Tennis elbow is a degenerative condition of the tendon fibers that attach on the bony prominence (epicondyle) on the outside (lateral side) of the elbow. The tendons involved are responsible for anchoring the muscles that extend or lift the wrist and hand. Chronic overuse leads to tendon degeneration, which is painful. Tennis elbow happens mostly in patients between 30 years and 50 years of age. It can occur in any age group. It can affect as many as half of athletes in racquet sports. However, most patients with tennis elbow are not active in racquet sports. Most of the time, there is not a specific traumatic injury before symptoms start. Many individuals with tennis elbow are involved in work or recreational activities that require repetitive and vigorous use of the forearm muscle. Some common activities that lead to epicondylitis include:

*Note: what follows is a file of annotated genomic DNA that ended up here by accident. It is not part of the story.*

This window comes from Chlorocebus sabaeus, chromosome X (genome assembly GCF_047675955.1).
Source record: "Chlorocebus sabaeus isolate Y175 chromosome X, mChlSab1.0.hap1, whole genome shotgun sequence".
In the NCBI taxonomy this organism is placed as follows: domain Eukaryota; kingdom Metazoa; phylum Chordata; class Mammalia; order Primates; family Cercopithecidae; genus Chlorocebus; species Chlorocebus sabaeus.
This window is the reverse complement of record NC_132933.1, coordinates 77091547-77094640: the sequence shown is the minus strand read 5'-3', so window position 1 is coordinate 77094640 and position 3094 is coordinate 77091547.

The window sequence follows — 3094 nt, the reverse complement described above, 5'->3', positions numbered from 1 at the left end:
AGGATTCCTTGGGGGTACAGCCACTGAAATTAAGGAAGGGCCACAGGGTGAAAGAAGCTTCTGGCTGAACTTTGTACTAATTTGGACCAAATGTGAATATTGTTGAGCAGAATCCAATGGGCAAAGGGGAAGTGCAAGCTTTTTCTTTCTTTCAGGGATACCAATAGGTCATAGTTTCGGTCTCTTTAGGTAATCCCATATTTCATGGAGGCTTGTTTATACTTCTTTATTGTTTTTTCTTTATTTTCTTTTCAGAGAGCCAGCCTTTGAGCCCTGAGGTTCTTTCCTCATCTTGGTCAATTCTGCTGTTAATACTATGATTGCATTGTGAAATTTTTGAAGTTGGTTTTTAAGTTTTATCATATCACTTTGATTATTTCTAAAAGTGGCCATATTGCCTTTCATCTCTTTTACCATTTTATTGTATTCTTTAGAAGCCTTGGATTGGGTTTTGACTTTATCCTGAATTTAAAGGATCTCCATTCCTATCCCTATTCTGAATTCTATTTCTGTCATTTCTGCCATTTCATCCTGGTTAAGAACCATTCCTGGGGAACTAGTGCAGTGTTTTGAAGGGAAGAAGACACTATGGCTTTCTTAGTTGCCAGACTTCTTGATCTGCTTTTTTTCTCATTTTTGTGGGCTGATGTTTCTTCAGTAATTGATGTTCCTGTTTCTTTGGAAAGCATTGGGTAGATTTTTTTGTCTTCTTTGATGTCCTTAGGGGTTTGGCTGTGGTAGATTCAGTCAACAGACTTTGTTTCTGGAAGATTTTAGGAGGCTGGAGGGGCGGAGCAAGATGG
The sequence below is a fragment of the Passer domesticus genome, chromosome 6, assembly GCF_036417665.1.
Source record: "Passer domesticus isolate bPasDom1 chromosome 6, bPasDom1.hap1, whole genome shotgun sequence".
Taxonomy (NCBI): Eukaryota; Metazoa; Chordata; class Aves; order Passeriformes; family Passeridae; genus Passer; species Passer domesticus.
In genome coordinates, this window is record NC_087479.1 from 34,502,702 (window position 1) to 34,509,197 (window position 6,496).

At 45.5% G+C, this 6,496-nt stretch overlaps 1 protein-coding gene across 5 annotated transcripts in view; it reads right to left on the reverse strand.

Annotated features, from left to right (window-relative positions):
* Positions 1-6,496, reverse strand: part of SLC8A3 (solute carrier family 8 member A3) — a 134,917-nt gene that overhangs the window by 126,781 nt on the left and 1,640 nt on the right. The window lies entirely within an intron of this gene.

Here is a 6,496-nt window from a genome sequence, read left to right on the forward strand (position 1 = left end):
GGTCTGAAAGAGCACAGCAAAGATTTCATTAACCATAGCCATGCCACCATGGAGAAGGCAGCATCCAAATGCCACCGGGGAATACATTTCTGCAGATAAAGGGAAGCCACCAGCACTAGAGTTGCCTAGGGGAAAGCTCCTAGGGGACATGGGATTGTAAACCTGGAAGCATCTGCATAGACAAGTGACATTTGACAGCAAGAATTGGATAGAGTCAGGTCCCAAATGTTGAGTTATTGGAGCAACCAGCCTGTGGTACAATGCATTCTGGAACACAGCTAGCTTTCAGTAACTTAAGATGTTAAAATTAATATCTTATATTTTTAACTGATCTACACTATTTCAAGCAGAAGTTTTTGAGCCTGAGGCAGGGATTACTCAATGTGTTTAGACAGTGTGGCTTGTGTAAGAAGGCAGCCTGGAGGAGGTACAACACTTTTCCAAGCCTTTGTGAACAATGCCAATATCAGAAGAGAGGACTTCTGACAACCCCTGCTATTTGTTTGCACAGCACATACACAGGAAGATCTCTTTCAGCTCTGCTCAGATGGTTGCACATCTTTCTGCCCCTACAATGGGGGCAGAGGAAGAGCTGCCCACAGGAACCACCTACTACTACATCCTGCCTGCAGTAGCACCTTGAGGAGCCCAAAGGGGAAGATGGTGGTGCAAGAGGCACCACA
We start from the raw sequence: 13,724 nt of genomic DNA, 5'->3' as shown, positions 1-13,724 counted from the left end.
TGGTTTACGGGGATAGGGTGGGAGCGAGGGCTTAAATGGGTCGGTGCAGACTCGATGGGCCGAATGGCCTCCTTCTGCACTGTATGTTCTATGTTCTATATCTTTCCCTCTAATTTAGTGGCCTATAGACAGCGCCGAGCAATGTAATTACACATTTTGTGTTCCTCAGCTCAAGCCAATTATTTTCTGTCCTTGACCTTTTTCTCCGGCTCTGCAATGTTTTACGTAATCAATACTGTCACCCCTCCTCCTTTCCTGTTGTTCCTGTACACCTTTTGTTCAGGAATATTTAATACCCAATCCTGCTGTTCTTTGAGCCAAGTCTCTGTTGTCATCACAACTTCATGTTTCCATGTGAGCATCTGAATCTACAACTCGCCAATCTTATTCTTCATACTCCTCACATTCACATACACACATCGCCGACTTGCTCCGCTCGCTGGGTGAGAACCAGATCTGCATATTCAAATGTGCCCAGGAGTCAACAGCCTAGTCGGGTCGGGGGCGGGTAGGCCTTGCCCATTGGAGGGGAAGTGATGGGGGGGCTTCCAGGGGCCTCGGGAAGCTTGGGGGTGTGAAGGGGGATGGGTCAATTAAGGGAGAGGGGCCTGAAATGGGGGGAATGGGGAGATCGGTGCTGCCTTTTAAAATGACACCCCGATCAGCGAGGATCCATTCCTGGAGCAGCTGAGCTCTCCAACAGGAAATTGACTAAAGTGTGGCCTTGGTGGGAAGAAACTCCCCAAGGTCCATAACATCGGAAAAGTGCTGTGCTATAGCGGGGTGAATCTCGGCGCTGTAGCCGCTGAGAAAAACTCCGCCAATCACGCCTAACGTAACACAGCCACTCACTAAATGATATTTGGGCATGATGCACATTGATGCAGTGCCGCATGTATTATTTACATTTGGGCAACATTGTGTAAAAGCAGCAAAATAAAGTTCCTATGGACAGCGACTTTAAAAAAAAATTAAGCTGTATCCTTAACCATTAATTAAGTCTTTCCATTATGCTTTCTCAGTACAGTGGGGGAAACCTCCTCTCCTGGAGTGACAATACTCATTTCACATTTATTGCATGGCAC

- Recreational: Tennis (ground strokes), racquetball, squash, fencing
- Occupational: Meat cutting, plumbing, painting, raking, weaving
However, some patients develop tennis elbow without any specific recognizable activity leading to symptoms.